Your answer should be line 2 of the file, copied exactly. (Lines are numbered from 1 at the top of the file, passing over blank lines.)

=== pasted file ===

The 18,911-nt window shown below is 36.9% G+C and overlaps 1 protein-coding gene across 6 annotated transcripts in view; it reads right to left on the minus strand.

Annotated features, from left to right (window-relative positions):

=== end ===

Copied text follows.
Annotated features, from left to right (window-relative positions):